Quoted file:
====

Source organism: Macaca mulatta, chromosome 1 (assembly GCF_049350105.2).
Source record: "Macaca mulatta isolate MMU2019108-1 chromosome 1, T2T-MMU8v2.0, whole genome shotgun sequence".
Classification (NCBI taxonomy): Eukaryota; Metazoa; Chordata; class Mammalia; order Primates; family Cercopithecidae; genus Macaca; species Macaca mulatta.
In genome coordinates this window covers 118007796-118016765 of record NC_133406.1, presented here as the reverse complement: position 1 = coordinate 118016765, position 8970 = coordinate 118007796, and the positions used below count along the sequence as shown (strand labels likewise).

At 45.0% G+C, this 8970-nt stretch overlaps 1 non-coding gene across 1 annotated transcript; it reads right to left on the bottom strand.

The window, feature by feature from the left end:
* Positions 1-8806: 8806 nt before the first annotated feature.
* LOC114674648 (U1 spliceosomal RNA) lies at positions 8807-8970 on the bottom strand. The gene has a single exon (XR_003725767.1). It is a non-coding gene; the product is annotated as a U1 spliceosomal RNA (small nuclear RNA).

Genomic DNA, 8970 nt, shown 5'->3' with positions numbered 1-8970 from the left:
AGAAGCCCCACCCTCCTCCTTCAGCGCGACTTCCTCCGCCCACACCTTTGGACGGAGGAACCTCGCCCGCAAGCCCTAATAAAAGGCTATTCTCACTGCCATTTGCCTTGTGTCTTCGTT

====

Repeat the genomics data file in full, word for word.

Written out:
Source organism: Macaca mulatta, chromosome 1 (assembly GCF_049350105.2).
Source record: "Macaca mulatta isolate MMU2019108-1 chromosome 1, T2T-MMU8v2.0, whole genome shotgun sequence".
Classification (NCBI taxonomy): Eukaryota; Metazoa; Chordata; class Mammalia; order Primates; family Cercopithecidae; genus Macaca; species Macaca mulatta.
In genome coordinates this window covers 118007796-118016765 of record NC_133406.1, presented here as the reverse complement: position 1 = coordinate 118016765, position 8970 = coordinate 118007796, and the positions used below count along the sequence as shown (strand labels likewise).

At 45.0% G+C, this 8970-nt stretch overlaps 1 non-coding gene across 1 annotated transcript; it reads right to left on the bottom strand.

The window, feature by feature from the left end:
* Positions 1-8806: 8806 nt before the first annotated feature.
* LOC114674648 (U1 spliceosomal RNA) lies at positions 8807-8970 on the bottom strand. The gene has a single exon (XR_003725767.1). It is a non-coding gene; the product is annotated as a U1 spliceosomal RNA (small nuclear RNA).

Genomic DNA, 8970 nt, shown 5'->3' with positions numbered 1-8970 from the left:
AGAAGCCCCACCCTCCTCCTTCAGCGCGACTTCCTCCGCCCACACCTTTGGACGGAGGAACCTCGCCCGCAAGCCCTAATAAAAGGCTATTCTCACTGCCATTTGCCTTGTGTCTTCGTT